This was the name given to the monarchs who in mid-18th century Europe took inspiration from the French Enlightenment and decided to loosen the reins of absolutism and improve the lot of their subjects. “Enlightened Despot” sounds like a contradiction in terms but that is because we are looking at it through a rear-view mirror and with today’s eye.
In their day, this was quite a novel idea. They sincerely wanted to institute reforms without in any way undermining their absolute power. They were familiar with the writers of the day and their ideas about religious tolerance, improved education and a measure of uncensored expression. This was political change from above, benevolent paternalism, which could be undone at their whim. They were also acting selfishly because they wanted to lessen the power of the landed aristocracy and that of the Church. Continue reading →
In April, Israel commemorated “Yom ha Shoah (the Holocaust Remembrance Day). On this occasion, the Palestinian leader Mahmud Abbas called the Holocaust
“the most heinous crime in modern history.” At the same time, Abbas has allied himself with Hamas, the terrorist organization responsible for rocket attacks on Israel. Hamas vehemently denies the Holocaust. Abbas himself had previously held the same position. Why the change now?
Turkish President Recep Erdogan also offered unprecedented apologies to the grandchildren of Armenians massacred in 1915 by Ottoman soldiers and referred to “our shared pain.” He had previously refused to admit these murders had happened. He acknowledged that 1,500,000 Armenians were killed but stopped short of calling it a genocide. A cartoon shows Erdogan shaking the hand of the Armenian Orthodox Pope and offering condolences. The Pope looks him in the eye and says “The funeral was 99 years ago.” Again, better than nothing I suppose. Continue reading →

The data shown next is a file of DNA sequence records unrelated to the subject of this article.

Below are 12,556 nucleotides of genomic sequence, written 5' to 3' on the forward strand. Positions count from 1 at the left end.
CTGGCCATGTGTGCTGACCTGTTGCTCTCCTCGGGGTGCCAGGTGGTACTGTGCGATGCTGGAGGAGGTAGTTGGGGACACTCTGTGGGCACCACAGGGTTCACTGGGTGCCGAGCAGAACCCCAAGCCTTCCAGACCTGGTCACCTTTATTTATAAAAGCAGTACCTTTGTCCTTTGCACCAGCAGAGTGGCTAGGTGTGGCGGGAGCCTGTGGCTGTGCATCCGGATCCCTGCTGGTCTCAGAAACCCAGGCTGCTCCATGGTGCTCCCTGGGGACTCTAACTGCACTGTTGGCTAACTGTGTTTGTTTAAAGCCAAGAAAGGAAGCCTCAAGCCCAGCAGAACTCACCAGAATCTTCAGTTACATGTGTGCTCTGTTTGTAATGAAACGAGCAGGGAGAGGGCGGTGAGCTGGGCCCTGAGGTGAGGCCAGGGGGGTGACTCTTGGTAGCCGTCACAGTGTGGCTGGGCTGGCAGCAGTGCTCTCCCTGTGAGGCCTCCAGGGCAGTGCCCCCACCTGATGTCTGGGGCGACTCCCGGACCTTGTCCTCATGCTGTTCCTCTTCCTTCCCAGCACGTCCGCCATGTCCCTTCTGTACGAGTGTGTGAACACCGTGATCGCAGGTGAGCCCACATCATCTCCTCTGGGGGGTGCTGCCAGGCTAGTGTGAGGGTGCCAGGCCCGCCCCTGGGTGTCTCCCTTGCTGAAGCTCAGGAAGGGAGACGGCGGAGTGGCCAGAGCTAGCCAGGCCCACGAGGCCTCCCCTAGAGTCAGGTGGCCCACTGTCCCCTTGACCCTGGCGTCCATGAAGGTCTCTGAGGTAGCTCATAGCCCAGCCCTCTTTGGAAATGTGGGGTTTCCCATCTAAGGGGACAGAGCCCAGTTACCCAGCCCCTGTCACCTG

In Virginia Woolf’s essay with this title, she reflects on what Shakespeare’s fictitious sister would have written had society not barred her way with obstacles. She concludes that in order to write fiction, a woman must have money and a room of her own.
We know that Jane Austen wrote her novels in the dining parlor and had to put them aside when company came to visit. Would she have written more if she’d had her own room? We also know that her fame was mostly posthumous. In her day, society frowned on women who departed from their assigned roles, and many women chose to write under male pseudonyms: George Sand, George Eliot. Even in today’s permissive climate, women often use initials rather than first names to facilitate acceptance: P.D James, J.K Rowling. Continue reading →